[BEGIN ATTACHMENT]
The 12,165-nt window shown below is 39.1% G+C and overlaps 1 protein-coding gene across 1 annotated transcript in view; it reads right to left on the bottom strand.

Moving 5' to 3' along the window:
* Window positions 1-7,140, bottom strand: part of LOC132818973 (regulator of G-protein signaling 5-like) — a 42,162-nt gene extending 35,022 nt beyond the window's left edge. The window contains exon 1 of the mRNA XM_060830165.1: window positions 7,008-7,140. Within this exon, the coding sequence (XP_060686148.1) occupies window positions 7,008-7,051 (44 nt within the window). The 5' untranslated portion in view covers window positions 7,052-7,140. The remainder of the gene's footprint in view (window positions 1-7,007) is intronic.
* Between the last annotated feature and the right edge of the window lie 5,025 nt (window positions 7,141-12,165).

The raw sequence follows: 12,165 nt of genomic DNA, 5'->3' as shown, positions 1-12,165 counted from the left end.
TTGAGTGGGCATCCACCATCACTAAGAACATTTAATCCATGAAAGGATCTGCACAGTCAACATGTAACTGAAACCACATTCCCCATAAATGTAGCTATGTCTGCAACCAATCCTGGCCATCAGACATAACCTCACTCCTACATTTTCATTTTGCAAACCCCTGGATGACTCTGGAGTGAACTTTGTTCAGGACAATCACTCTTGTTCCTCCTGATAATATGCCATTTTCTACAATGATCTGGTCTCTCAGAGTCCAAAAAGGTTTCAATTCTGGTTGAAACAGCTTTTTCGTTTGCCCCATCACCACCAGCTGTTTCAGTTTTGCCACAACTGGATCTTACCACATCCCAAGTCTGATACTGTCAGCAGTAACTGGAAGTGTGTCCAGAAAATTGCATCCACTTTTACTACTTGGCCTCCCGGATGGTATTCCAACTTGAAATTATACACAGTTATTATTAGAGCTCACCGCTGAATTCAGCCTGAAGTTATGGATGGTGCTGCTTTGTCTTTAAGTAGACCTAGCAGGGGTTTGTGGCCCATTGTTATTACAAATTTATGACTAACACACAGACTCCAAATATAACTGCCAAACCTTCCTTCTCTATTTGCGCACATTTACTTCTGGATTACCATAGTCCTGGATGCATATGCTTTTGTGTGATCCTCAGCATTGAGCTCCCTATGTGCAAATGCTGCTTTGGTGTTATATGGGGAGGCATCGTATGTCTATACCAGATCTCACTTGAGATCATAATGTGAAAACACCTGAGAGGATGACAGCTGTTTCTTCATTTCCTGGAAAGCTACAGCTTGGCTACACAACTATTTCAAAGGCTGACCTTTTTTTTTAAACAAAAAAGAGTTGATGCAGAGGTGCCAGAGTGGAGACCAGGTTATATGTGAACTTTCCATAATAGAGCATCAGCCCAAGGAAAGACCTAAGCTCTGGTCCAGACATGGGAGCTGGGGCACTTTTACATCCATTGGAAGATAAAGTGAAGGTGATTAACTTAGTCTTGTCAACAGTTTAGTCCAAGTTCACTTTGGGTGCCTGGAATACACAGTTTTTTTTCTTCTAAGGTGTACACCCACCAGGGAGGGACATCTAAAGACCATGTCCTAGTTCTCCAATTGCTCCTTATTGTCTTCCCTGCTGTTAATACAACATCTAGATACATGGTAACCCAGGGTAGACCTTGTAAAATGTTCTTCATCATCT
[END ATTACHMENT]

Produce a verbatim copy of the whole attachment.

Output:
The 12,165-nt window shown below is 39.1% G+C and overlaps 1 protein-coding gene across 1 annotated transcript in view; it reads right to left on the bottom strand.

Moving 5' to 3' along the window:
* Window positions 1-7,140, bottom strand: part of LOC132818973 (regulator of G-protein signaling 5-like) — a 42,162-nt gene extending 35,022 nt beyond the window's left edge. The window contains exon 1 of the mRNA XM_060830165.1: window positions 7,008-7,140. Within this exon, the coding sequence (XP_060686148.1) occupies window positions 7,008-7,051 (44 nt within the window). The 5' untranslated portion in view covers window positions 7,052-7,140. The remainder of the gene's footprint in view (window positions 1-7,007) is intronic.
* Between the last annotated feature and the right edge of the window lie 5,025 nt (window positions 7,141-12,165).

The raw sequence follows: 12,165 nt of genomic DNA, 5'->3' as shown, positions 1-12,165 counted from the left end.
TTGAGTGGGCATCCACCATCACTAAGAACATTTAATCCATGAAAGGATCTGCACAGTCAACATGTAACTGAAACCACATTCCCCATAAATGTAGCTATGTCTGCAACCAATCCTGGCCATCAGACATAACCTCACTCCTACATTTTCATTTTGCAAACCCCTGGATGACTCTGGAGTGAACTTTGTTCAGGACAATCACTCTTGTTCCTCCTGATAATATGCCATTTTCTACAATGATCTGGTCTCTCAGAGTCCAAAAAGGTTTCAATTCTGGTTGAAACAGCTTTTTCGTTTGCCCCATCACCACCAGCTGTTTCAGTTTTGCCACAACTGGATCTTACCACATCCCAAGTCTGATACTGTCAGCAGTAACTGGAAGTGTGTCCAGAAAATTGCATCCACTTTTACTACTTGGCCTCCCGGATGGTATTCCAACTTGAAATTATACACAGTTATTATTAGAGCTCACCGCTGAATTCAGCCTGAAGTTATGGATGGTGCTGCTTTGTCTTTAAGTAGACCTAGCAGGGGTTTGTGGCCCATTGTTATTACAAATTTATGACTAACACACAGACTCCAAATATAACTGCCAAACCTTCCTTCTCTATTTGCGCACATTTACTTCTGGATTACCATAGTCCTGGATGCATATGCTTTTGTGTGATCCTCAGCATTGAGCTCCCTATGTGCAAATGCTGCTTTGGTGTTATATGGGGAGGCATCGTATGTCTATACCAGATCTCACTTGAGATCATAATGTGAAAACACCTGAGAGGATGACAGCTGTTTCTTCATTTCCTGGAAAGCTACAGCTTGGCTACACAACTATTTCAAAGGCTGACCTTTTTTTTTAAACAAAAAAGAGTTGATGCAGAGGTGCCAGAGTGGAGACCAGGTTATATGTGAACTTTCCATAATAGAGCATCAGCCCAAGGAAAGACCTAAGCTCTGGTCCAGACATGGGAGCTGGGGCACTTTTACATCCATTGGAAGATAAAGTGAAGGTGATTAACTTAGTCTTGTCAACAGTTTAGTCCAAGTTCACTTTGGGTGCCTGGAATACACAGTTTTTTTTCTTCTAAGGTGTACACCCACCAGGGAGGGACATCTAAAGACCATGTCCTAGTTCTCCAATTGCTCCTTATTGTCTTCCCTGCTGTTAATACAACATCTAGATACATGGTAACCCAGGGTAGACCTTGTAAAATGTTCTTCATCATCT